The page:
Qatar Airways CEO Akbar Al Baker has denied employing spies to monitor workers, while defending upsetting some staff with his heavy-handed approach.
Al Baker told Arabic newspaper Al Watan he was aware of all the day-to-day happenings at Qatar’s national carrier because he was so deeply involved in the airline's operation, and not because others were siphoning information to him.
“I don’t need the services of spies,” Al Baker said, according to an English translation by Qatar Tribune.
“We are not running an intelligence agency, we are an airline company. The reason why I know everything happening in the company is that I’m deeply involved in the smooth running of the company. I’m simply everywhere, talking to everyone, listening to them.
“Besides, we have a system for everything in place. So any issue related to safety and security or even engineering problems, our operation control centre would send a message to me and all senior managers, and at times I get to see the message before anybody else and react by contacting the manager concerned who may get upset with questions I would ask them.
“But that doesn’t mean I have spies.”
Al Baker denied he was aggressive, but said he expected employees to emulate his working standards.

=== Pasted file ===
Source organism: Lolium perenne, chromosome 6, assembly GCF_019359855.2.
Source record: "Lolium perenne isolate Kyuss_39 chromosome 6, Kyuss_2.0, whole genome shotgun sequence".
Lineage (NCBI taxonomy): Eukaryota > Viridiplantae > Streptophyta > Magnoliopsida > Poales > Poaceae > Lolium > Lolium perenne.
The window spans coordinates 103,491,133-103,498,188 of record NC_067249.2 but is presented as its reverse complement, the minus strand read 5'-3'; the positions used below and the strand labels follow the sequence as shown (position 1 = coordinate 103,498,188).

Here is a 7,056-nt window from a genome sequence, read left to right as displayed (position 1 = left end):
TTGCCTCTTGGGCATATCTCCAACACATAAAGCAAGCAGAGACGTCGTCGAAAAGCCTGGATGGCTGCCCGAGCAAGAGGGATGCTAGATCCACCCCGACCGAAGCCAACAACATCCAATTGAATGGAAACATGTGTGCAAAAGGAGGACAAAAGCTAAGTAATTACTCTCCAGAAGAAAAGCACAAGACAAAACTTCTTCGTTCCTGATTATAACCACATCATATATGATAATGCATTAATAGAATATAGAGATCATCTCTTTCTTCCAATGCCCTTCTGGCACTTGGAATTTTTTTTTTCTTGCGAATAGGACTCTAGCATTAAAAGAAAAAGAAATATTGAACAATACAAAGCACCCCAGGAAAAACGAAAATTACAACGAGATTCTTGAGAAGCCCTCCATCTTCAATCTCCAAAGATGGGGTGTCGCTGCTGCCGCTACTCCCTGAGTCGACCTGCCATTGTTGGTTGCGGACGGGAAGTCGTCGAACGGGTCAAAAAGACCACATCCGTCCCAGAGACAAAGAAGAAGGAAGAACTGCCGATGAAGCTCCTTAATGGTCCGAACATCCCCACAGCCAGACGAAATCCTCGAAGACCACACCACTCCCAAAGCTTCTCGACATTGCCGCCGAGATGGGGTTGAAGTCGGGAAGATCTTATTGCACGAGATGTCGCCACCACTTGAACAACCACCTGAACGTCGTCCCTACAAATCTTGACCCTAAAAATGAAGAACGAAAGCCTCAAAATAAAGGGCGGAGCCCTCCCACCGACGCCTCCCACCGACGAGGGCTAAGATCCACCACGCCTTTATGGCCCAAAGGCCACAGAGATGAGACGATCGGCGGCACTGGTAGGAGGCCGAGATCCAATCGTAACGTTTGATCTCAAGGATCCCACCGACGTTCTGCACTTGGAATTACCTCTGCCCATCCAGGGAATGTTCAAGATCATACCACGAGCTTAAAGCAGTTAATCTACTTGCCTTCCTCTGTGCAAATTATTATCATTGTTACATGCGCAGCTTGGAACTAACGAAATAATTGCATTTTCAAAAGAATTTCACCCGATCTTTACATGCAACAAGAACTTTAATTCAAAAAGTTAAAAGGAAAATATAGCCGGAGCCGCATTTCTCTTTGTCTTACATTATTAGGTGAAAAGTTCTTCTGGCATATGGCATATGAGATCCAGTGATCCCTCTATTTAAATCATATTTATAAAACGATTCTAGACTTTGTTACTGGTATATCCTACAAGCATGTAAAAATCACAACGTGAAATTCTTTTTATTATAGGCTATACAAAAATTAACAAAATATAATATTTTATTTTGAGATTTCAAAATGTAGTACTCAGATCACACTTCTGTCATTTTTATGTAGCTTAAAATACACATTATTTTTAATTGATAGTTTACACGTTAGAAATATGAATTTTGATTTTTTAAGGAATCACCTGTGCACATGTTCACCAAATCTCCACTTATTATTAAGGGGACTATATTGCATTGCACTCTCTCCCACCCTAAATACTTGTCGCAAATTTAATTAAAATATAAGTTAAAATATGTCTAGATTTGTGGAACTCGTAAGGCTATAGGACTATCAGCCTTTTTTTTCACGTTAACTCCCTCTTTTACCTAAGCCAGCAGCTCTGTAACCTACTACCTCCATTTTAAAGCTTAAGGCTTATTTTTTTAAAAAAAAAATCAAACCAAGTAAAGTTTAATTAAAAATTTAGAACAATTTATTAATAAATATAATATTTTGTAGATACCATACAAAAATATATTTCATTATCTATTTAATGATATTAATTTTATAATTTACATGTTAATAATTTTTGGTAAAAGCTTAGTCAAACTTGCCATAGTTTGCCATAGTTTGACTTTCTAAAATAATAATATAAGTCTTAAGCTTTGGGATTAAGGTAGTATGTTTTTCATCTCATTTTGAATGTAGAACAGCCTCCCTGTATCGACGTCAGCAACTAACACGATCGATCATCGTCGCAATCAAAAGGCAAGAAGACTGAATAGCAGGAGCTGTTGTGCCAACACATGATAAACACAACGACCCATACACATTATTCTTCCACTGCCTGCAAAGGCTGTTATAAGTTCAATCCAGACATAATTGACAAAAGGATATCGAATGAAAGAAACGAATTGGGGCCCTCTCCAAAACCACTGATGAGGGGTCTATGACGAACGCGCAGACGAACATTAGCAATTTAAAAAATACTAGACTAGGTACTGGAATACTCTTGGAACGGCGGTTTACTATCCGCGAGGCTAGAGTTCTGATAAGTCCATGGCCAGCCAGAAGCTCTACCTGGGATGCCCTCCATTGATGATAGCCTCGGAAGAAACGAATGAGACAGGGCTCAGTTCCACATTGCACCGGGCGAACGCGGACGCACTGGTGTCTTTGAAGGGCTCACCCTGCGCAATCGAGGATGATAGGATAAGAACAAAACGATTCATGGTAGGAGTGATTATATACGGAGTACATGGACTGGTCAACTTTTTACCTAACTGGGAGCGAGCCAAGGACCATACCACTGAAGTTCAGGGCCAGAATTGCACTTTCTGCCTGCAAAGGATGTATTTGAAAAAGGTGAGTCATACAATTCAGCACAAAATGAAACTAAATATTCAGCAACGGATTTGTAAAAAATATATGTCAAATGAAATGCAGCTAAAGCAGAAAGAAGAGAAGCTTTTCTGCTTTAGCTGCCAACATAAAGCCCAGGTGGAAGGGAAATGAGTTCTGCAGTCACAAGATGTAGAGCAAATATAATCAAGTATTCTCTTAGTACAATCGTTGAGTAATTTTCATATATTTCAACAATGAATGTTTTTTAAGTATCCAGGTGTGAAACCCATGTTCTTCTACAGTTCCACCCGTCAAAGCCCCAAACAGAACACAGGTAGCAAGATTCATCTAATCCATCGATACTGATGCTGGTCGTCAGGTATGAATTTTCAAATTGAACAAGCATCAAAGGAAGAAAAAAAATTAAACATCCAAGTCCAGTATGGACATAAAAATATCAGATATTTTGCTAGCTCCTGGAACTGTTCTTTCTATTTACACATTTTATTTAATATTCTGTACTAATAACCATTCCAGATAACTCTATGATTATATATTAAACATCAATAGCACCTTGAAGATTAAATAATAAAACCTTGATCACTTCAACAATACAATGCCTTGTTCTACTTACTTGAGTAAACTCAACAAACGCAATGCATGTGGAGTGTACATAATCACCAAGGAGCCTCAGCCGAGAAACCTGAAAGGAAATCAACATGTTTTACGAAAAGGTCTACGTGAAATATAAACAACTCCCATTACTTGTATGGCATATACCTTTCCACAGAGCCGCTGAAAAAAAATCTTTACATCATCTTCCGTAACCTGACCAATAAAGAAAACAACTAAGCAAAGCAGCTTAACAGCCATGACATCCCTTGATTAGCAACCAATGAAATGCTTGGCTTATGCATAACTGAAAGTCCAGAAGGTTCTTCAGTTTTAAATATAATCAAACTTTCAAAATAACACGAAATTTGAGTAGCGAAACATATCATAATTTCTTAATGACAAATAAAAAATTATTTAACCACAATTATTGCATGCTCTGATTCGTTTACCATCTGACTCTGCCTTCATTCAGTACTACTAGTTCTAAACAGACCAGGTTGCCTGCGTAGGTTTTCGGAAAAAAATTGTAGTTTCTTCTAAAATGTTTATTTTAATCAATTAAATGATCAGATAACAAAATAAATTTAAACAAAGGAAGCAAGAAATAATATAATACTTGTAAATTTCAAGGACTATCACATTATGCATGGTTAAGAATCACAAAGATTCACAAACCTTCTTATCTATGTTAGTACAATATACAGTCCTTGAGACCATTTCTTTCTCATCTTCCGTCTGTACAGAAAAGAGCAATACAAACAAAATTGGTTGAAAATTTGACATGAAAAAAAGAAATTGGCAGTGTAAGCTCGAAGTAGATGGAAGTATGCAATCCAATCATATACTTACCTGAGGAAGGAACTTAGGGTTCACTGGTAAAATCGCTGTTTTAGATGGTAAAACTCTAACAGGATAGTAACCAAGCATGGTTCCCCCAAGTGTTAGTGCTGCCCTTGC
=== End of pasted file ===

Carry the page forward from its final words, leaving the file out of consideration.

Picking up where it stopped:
“We need very energetic and motivated people,” he said. “We are the best airline in the world and we can’t afford to work with complacent persons.”
Al Baker, who has been Qatar Airways CEO for 15 years and led the airline to become one of the fastest growing in the world, denied the mass resignation of 35 Qatari pilots from the company was because of his management style.
“Those who left have gone to work for other national organisations,” he said.
“I’m proud of our people who can work in any other place, but I can’t prevent any person from leaving us if they are going to get higher salary and better perks.”
In an attempt to downplay perceptions that he was arrogant, Al Baker said he did not believe he was the only person capable of running Qatar Airways and he would step down when the country’s leadership told him to do so.
In other comments, he claimed foreign passengers were more lucrative to the company.
About 80 percent of Qatar Airways passengers were transiting through Doha, Al Baker said, responding to criticism among Qataris that ticket prices were more expensive for flights originating and ending in Doha than those transiting.
“If we raise the cost of the ticket no one will travel with us,” he said. “Doha has become an important international transit point and it’s growing.
“Last year, about 22.5m passengers used our airline and only 18-20 percent of them started their journey from Doha while the rest were transit passengers. If we increase the cost of the ticket purchased outside Qatar, we will be losing 80 percent of our customers.”
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